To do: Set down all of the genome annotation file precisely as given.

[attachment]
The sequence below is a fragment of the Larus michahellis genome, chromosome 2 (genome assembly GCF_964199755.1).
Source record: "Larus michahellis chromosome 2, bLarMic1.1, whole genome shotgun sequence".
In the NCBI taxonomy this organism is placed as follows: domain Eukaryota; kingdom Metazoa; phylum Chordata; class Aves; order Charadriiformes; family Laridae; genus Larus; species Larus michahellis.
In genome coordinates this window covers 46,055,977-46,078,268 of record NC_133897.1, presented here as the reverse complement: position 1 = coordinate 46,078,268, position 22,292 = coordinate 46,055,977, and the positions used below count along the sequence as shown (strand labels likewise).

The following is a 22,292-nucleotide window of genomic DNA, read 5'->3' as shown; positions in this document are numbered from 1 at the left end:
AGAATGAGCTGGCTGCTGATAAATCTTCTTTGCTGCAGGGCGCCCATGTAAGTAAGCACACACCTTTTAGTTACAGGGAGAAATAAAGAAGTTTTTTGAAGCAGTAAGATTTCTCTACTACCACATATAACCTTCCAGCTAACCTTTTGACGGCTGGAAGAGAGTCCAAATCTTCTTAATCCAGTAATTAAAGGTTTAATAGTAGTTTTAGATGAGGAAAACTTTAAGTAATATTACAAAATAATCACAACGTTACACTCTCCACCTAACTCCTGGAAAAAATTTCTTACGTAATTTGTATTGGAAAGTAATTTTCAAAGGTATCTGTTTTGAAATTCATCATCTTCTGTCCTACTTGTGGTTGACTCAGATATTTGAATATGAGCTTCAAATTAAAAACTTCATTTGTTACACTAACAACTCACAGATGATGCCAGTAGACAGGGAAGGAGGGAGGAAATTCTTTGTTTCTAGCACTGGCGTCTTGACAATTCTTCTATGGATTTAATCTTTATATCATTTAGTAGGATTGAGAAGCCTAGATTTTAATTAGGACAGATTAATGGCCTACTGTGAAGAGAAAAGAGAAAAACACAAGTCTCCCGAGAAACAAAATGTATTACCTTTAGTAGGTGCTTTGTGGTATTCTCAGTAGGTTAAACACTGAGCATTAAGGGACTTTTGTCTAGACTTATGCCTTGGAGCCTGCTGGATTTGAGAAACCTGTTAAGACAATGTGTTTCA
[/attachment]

The sequence below is a fragment of the Larus michahellis genome, chromosome 2 (genome assembly GCF_964199755.1).
Source record: "Larus michahellis chromosome 2, bLarMic1.1, whole genome shotgun sequence".
In the NCBI taxonomy this organism is placed as follows: domain Eukaryota; kingdom Metazoa; phylum Chordata; class Aves; order Charadriiformes; family Laridae; genus Larus; species Larus michahellis.
In genome coordinates this window covers 46,055,977-46,078,268 of record NC_133897.1, presented here as the reverse complement: position 1 = coordinate 46,078,268, position 22,292 = coordinate 46,055,977, and the positions used below count along the sequence as shown (strand labels likewise).

The following is a 22,292-nucleotide window of genomic DNA, read 5'->3' as shown; positions in this document are numbered from 1 at the left end:
AGAATGAGCTGGCTGCTGATAAATCTTCTTTGCTGCAGGGCGCCCATGTAAGTAAGCACACACCTTTTAGTTACAGGGAGAAATAAAGAAGTTTTTTGAAGCAGTAAGATTTCTCTACTACCACATATAACCTTCCAGCTAACCTTTTGACGGCTGGAAGAGAGTCCAAATCTTCTTAATCCAGTAATTAAAGGTTTAATAGTAGTTTTAGATGAGGAAAACTTTAAGTAATATTACAAAATAATCACAACGTTACACTCTCCACCTAACTCCTGGAAAAAATTTCTTACGTAATTTGTATTGGAAAGTAATTTTCAAAGGTATCTGTTTTGAAATTCATCATCTTCTGTCCTACTTGTGGTTGACTCAGATATTTGAATATGAGCTTCAAATTAAAAACTTCATTTGTTACACTAACAACTCACAGATGATGCCAGTAGACAGGGAAGGAGGGAGGAAATTCTTTGTTTCTAGCACTGGCGTCTTGACAATTCTTCTATGGATTTAATCTTTATATCATTTAGTAGGATTGAGAAGCCTAGATTTTAATTAGGACAGATTAATGGCCTACTGTGAAGAGAAAAGAGAAAAACACAAGTCTCCCGAGAAACAAAATGTATTACCTTTAGTAGGTGCTTTGTGGTATTCTCAGTAGGTTAAACACTGAGCATTAAGGGACTTTTGTCTAGACTTATGCCTTGGAGCCTGCTGGATTTGAGAAACCTGTTAAGACAATGTGTTTCA